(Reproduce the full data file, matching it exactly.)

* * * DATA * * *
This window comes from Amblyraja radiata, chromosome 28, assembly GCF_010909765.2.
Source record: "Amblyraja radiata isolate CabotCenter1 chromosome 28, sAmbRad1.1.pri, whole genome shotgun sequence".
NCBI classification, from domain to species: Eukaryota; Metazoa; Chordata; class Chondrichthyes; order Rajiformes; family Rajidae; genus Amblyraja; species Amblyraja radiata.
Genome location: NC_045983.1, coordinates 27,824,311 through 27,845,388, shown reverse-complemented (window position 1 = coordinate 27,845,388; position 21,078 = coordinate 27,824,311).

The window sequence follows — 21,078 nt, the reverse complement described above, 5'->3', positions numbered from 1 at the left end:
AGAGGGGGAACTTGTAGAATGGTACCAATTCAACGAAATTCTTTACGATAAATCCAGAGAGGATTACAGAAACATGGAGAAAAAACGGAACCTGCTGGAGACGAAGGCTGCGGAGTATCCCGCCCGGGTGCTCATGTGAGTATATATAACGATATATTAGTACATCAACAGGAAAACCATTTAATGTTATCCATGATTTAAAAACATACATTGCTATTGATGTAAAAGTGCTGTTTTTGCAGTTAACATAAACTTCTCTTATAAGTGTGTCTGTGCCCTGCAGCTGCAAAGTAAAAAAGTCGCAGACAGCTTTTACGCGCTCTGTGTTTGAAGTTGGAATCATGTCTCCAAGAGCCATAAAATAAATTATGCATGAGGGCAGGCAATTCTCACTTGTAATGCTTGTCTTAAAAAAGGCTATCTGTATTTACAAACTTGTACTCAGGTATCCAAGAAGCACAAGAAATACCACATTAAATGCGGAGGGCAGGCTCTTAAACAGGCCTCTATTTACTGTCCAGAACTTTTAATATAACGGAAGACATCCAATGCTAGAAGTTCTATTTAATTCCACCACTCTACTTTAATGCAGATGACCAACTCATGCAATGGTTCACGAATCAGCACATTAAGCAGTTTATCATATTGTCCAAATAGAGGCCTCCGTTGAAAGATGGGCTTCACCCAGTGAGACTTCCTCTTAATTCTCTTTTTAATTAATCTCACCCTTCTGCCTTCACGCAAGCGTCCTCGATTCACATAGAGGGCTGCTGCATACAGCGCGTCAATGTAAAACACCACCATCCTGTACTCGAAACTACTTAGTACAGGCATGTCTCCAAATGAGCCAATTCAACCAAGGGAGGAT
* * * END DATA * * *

This window comes from Amblyraja radiata, chromosome 28, assembly GCF_010909765.2.
Source record: "Amblyraja radiata isolate CabotCenter1 chromosome 28, sAmbRad1.1.pri, whole genome shotgun sequence".
NCBI classification, from domain to species: Eukaryota; Metazoa; Chordata; class Chondrichthyes; order Rajiformes; family Rajidae; genus Amblyraja; species Amblyraja radiata.
Genome location: NC_045983.1, coordinates 27,824,311 through 27,845,388, shown reverse-complemented (window position 1 = coordinate 27,845,388; position 21,078 = coordinate 27,824,311).

The window sequence follows — 21,078 nt, the reverse complement described above, 5'->3', positions numbered from 1 at the left end:
AGAGGGGGAACTTGTAGAATGGTACCAATTCAACGAAATTCTTTACGATAAATCCAGAGAGGATTACAGAAACATGGAGAAAAAACGGAACCTGCTGGAGACGAAGGCTGCGGAGTATCCCGCCCGGGTGCTCATGTGAGTATATATAACGATATATTAGTACATCAACAGGAAAACCATTTAATGTTATCCATGATTTAAAAACATACATTGCTATTGATGTAAAAGTGCTGTTTTTGCAGTTAACATAAACTTCTCTTATAAGTGTGTCTGTGCCCTGCAGCTGCAAAGTAAAAAAGTCGCAGACAGCTTTTACGCGCTCTGTGTTTGAAGTTGGAATCATGTCTCCAAGAGCCATAAAATAAATTATGCATGAGGGCAGGCAATTCTCACTTGTAATGCTTGTCTTAAAAAAGGCTATCTGTATTTACAAACTTGTACTCAGGTATCCAAGAAGCACAAGAAATACCACATTAAATGCGGAGGGCAGGCTCTTAAACAGGCCTCTATTTACTGTCCAGAACTTTTAATATAACGGAAGACATCCAATGCTAGAAGTTCTATTTAATTCCACCACTCTACTTTAATGCAGATGACCAACTCATGCAATGGTTCACGAATCAGCACATTAAGCAGTTTATCATATTGTCCAAATAGAGGCCTCCGTTGAAAGATGGGCTTCACCCAGTGAGACTTCCTCTTAATTCTCTTTTTAATTAATCTCACCCTTCTGCCTTCACGCAAGCGTCCTCGATTCACATAGAGGGCTGCTGCATACAGCGCGTCAATGTAAAACACCACCATCCTGTACTCGAAACTACTTAGTACAGGCATGTCTCCAAATGAGCCAATTCAACCAAGGGAGGAT